Controlled blasting in hard intense jointed rock in tunnels

CIM Bulletin, Vol. 78, No. 884, 1985
AGNE RUSTAN, TORBJORN NAARTTIJARVI* and BENGT LUDVIG, Department of Mining and Underground Construction, Lulea University of Technology, Lulea, Sweden
Abstract Falling rock is one of the major causes of serious injuries and deaths in Swedish mines. The research at the Division of Mining and Underground Construction was therefore directed toward controlled blasting in hard intense jointed rock.
The project was started with an extensive literature review. Model tests with a new equivalent model material have been initiated to find ways of improving blasting techniques. The result showed that long cracks arise at the perimeter holes when there is a long time delay between adjacent holes. This led to the theoretical development of a new initiation method with ultra short delays (1,5 ms)for controlled blasting, called "Cutblasting".
Full-scale tests have been done at LKAB in Malmberget in hard intense jointed magnetite ore. Four different types of perimeter charges have been tested, namely: tube charges, ANFO mixed with plastic beads, detonating cord and linear-shaped charges. Three types of initiation of the perimeter holes have been used, conventional (half-second delay detonators), instantaneous and ultra short "cutblasting initiation" (1,5 ms delay). The change in rock strength before and after blasting has been studied with bore hole periscope, vibration measurement and ocular observation of the rock surfaces.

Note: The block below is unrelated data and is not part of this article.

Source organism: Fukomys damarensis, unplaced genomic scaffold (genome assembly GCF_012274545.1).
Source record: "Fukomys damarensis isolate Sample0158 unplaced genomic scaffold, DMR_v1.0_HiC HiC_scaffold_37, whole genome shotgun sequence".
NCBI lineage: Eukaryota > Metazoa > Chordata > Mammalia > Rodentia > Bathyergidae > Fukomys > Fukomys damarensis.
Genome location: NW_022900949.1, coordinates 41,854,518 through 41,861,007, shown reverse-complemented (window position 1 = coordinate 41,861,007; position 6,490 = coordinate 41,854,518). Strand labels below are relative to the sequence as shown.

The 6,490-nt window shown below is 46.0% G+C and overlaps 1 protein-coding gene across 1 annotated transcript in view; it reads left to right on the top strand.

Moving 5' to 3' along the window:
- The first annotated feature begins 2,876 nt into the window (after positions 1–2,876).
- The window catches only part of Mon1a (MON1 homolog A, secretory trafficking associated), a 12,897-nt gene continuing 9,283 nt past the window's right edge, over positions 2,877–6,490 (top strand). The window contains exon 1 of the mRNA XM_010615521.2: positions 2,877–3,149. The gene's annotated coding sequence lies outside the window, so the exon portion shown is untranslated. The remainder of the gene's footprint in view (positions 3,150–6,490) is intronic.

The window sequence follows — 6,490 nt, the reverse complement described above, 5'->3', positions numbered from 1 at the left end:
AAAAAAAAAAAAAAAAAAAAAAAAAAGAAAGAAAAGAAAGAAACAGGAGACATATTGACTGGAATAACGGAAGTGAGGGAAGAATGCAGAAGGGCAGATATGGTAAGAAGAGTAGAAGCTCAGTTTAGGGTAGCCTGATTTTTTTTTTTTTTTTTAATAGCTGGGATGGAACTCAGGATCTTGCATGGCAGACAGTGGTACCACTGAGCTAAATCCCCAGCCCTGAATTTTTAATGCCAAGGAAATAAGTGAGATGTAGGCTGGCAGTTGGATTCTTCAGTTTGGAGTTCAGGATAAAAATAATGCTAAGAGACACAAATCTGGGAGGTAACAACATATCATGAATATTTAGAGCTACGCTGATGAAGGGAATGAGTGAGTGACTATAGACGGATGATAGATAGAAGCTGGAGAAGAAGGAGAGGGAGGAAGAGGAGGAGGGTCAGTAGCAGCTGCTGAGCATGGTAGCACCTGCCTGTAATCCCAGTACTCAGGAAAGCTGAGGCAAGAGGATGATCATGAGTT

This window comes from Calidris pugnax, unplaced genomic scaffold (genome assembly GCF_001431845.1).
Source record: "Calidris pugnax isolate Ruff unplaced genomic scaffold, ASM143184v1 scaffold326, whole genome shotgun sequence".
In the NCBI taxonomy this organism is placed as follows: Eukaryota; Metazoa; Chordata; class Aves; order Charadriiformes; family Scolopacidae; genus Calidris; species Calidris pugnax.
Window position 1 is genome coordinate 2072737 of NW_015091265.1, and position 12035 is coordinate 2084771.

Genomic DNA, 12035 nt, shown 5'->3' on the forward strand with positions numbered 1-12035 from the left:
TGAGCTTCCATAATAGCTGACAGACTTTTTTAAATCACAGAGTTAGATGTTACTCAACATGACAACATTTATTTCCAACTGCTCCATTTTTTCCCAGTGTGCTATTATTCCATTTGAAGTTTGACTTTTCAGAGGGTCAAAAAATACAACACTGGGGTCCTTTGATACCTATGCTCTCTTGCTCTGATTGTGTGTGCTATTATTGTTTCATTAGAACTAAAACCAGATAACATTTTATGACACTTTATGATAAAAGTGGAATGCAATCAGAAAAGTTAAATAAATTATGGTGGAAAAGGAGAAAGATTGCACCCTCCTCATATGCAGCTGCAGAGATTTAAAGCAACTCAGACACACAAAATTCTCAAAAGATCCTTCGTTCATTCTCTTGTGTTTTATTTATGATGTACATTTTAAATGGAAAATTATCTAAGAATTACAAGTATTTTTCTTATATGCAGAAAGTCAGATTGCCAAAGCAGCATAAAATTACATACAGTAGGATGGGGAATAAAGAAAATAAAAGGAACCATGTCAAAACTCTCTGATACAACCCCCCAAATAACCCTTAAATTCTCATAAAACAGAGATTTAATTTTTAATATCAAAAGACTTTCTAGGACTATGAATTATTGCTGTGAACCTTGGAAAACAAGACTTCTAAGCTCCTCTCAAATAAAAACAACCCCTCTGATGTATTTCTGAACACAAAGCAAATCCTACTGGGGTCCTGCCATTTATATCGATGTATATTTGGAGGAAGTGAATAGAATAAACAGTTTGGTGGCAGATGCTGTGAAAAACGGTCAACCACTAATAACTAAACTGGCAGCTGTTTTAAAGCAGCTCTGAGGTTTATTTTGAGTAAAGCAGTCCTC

The full-scale tests showed that "cutblasting" with detonating cord in the perimeter holes gave the smallest damage to the surrounding rock. A combination of cutblasting initiation and tube charges are anticipated to give an even better result. A new method of controlled blasting using linear-shaped charges has also been tested, however, this charge type needs further development.
The full-scale test also showed that the damage which can be seen on the rock surface is about the same for different controlled blasting methods but the not-visual-damage zone varies as much as from 0,1 to 0,7 m. A new classification system for controlled blasting regarding the damage to the surrounding rock has been devised.
Keywords: Rock mechanics, Controlled blasting, Hard intense jointed rock, Rock stability, ANFO, Explosives, Cutblasting, Blasting, Drilling, Initiation techniques, Vibration measurements.
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